added by eromsted | editSlate, Nathan Heller (Jun 3, 2010)
 
Would I recommend this book? No, I would not. It is full of theological problems as well as an irreverent and casual attitude toward God. Yes, there are nice things in it and people might even be helped by the book. But so what? There are some nice things in Mormonism, too. Should we encourage people to read the Book of Mormon because Mormonism might help someone feel better? Not at all.

Sadly, experience has shown me that most Christians aren't interested in biblical fidelity. No, I'm not talking about biblical nit-picking. I'm talking about fidelity to the revealed word of God to the point where we don't contradict what is plainly stated in scripture!

We Christians should regard the word of God as the final authority on all things, and any supposed accounts of actual occurrences should be compared to scripture, not our feelings, wants, and desires. In the case of The Shack, the book falls woefully short of scriptural truth in many important areas and has the strong ability to mislead people regarding God's nature, work, and plan for us.

Again, I do not recommend it.
 
Focusing on just three of the subjects William
Young discusses in The Shack, we’ve seen that
errors abound. He presents a false view of God
and one that may well be described as heretical. He downplays the importance and uniqueness of the Bible, subjugating it or making it equal to other forms of subjective revelation. He misrepresents redemption and salvation, opening the door to the possibility of salvation outside of the completed work of Jesus Christ on the cross. We are left with an unbiblical understanding of the persons and nature of God and of His work in this world.
 

» Add other authors (17 possible)

Author nameRoleType of authorWork?Status
William P. Youngprimary authorall editionscalculated
Cummings, Bradsecondary authorall editionsconfirmed
Wayne Jacobsensecondary authorall editionsconfirmed
Mueller, RogerNarratorsecondary authorsome editionsconfirmed
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Epigraph
Dedication
This story was written for my children:

Chad-the Gentle Deep,
Nicholas-the Tender Explorer,
Andrew-the Kindhearted Affection,
Amy-the Joyful Knower,
Alexandra (Lexi)-the Shining Power,
Matthew-the Becoming Wonder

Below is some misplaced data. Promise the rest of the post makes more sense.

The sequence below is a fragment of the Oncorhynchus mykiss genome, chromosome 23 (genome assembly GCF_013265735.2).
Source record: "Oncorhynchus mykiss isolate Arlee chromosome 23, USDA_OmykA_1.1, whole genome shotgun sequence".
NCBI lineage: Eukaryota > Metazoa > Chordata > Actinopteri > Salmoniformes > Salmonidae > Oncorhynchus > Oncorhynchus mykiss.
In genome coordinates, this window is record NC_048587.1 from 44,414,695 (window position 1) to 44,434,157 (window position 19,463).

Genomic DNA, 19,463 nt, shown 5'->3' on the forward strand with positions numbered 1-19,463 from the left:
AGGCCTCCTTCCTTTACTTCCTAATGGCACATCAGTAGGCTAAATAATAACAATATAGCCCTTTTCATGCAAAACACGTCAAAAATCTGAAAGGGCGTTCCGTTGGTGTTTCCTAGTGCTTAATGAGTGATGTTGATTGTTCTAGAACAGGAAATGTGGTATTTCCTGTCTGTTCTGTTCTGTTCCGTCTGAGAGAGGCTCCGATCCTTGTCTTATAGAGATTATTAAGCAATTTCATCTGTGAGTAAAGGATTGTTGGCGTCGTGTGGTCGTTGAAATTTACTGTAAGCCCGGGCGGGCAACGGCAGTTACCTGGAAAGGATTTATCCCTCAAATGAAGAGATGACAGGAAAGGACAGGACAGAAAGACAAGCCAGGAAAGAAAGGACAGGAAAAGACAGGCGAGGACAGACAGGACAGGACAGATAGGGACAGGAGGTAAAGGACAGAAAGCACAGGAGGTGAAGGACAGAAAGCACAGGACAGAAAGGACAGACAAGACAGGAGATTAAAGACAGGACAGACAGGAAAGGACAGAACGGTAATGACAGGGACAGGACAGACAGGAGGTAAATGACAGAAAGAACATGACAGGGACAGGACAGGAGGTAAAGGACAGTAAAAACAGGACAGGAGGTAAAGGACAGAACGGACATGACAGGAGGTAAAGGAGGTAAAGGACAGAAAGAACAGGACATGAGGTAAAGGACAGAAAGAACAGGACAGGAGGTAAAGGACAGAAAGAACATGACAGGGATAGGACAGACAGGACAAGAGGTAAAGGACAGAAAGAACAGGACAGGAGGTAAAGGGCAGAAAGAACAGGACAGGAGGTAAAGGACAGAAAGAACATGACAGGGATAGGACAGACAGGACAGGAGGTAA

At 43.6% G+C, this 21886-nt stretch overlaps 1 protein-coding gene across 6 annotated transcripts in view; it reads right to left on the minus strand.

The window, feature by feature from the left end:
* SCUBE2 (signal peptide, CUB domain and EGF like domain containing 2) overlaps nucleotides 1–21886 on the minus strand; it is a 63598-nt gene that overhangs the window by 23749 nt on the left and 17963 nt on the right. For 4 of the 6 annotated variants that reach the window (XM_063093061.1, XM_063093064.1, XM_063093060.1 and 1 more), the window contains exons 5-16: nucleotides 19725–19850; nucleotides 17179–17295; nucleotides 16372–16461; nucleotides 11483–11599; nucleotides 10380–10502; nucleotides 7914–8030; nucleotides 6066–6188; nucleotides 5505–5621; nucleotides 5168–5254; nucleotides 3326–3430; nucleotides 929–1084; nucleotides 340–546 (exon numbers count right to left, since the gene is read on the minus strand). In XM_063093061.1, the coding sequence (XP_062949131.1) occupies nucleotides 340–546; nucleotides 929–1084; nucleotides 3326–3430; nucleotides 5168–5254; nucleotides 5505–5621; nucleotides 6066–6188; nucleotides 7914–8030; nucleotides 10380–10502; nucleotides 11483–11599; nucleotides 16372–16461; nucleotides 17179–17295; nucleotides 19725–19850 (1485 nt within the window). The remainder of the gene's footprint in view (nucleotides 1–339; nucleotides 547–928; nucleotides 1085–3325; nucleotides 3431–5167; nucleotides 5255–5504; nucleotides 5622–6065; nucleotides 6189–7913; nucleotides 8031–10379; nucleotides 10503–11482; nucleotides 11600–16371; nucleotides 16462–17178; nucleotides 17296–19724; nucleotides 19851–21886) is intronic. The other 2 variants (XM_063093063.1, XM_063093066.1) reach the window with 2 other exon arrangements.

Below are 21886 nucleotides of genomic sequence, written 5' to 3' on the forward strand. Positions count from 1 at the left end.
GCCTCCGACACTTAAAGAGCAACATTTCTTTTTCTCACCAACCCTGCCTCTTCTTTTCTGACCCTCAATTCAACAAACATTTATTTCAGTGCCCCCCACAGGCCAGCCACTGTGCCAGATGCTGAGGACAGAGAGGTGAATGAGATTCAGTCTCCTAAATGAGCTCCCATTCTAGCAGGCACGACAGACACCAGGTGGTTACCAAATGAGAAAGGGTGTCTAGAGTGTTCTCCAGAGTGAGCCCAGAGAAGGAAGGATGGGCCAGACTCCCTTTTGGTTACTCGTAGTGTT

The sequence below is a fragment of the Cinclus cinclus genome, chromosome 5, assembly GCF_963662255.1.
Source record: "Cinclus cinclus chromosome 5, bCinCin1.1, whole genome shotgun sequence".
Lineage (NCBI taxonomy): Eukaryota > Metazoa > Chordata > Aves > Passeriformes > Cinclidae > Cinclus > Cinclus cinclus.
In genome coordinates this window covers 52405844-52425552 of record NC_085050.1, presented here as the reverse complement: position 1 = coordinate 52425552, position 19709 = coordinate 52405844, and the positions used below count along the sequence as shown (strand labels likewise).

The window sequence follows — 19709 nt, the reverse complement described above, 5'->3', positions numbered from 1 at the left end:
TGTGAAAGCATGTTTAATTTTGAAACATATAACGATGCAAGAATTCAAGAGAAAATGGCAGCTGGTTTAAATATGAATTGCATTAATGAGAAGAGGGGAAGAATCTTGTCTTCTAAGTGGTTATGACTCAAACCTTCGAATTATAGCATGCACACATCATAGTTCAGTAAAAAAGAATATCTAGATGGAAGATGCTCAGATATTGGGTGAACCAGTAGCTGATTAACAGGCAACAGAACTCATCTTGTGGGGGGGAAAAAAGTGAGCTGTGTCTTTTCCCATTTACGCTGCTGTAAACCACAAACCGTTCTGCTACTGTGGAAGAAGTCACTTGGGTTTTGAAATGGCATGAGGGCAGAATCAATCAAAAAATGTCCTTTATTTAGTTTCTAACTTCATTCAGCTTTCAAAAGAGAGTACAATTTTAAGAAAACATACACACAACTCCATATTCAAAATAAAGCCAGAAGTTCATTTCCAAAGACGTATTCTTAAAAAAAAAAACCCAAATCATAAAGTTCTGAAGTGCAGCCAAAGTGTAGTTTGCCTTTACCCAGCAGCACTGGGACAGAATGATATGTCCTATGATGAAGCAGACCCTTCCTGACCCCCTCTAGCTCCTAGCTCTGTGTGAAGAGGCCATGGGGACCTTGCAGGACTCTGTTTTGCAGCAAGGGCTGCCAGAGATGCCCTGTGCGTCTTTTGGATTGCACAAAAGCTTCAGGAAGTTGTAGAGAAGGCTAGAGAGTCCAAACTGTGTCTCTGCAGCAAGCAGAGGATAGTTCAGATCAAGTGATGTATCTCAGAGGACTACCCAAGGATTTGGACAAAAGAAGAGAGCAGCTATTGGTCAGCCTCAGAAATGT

And dedicated first, to:

Kim, my Beloved, thank you for saving my life.
And second, to:

"...All us stumblers who believe Love rules. Stand up and let it shine."
First words
Foreword:

Who wouldn't be skeptical when a man claims to have spent an entire weekend with God, in a shack no less?
March unleashed a torrent of rainfall after an abnormally dry winter.
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(Click to show. Warning: May contain spoilers.)
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Wikipedia in English (1)

Book description
Mackenzie Allen Philips' youngest daughter, Missy, has been abducted during a family vacation, and evidence that she may have been brutally murdered is found in an abandoned shack deep in the Oregon wilderness. Four years later in the midst of his "Great Sadness," Mack receives a suspicious note, apparently from God, inviting him back to that shack for a weekend.

Against his better judgment he arrives at the shack on a wintry afternoon and walks back into his darkest nightmare. What he finds there will change Mack's world forever.

In a world where religion seems to grow increasingly irrelevant The Shack wrestles with the timeless question, "Where is God in a world so filled with unspeakable pain?" The answers Mack gets will astound you and perhaps transform you as much as it did him. You'll want everyone you know to read this book!
Haiku summary

Amazon.com Product Description (ISBN 0964729237, Paperback)

Mackenzie Allen Philips' youngest daughter, Missy, has been abducted during a family vacation and evidence that she may have been brutally murdered is found in an abandoned shack deep in the Oregon wilderness. Four years later in the midst of his Great Sadness, Mack receives a suspicious note, apparently from God, inviting him back to that shack for a weekend. Against his better judgment he arrives at the shack on a wintry afternoon and walks back into his darkest nightmare. What he finds there will change Mack's world forever.

In a world where religion seems to grow increasingly irrelevant The Shack wrestles with the timeless question, "Where is God in a world so filled with unspeakable pain?" The answers Mack gets will astound you and perhaps transform you as much as it did him. You'll want everyone you know to read this book!

(retrieved from Amazon Thu, 12 Mar 2015 18:24:01 -0400)

(see all 6 descriptions)

Mackenzie Allen Phillips' youngest daughter, Missy, has been abducted during a family vacation and evidence that she may have been brutally murdered is found in an abandoned shack deep in the Oregon wilderness. Four years later in the midst of his Great Sadness, Mack receives a suspicious note, apparently from God, inviting him back to that shack for a weekend. Against his better judgment he arrives at the shack on a wintry afternoon and walks back into his darkest nightmare. What he finds there will change Mack's world forever. In a world where religion seems to grow increasingly irrelevant, "The Shack" wrestles with the timeless question, "Where is God in a world so filled with unspeakable pain?" The answers Mack gets will astound you and perhaps transform you as much as it did him.… (more)

(summary from another edition)

» see all 12 descriptions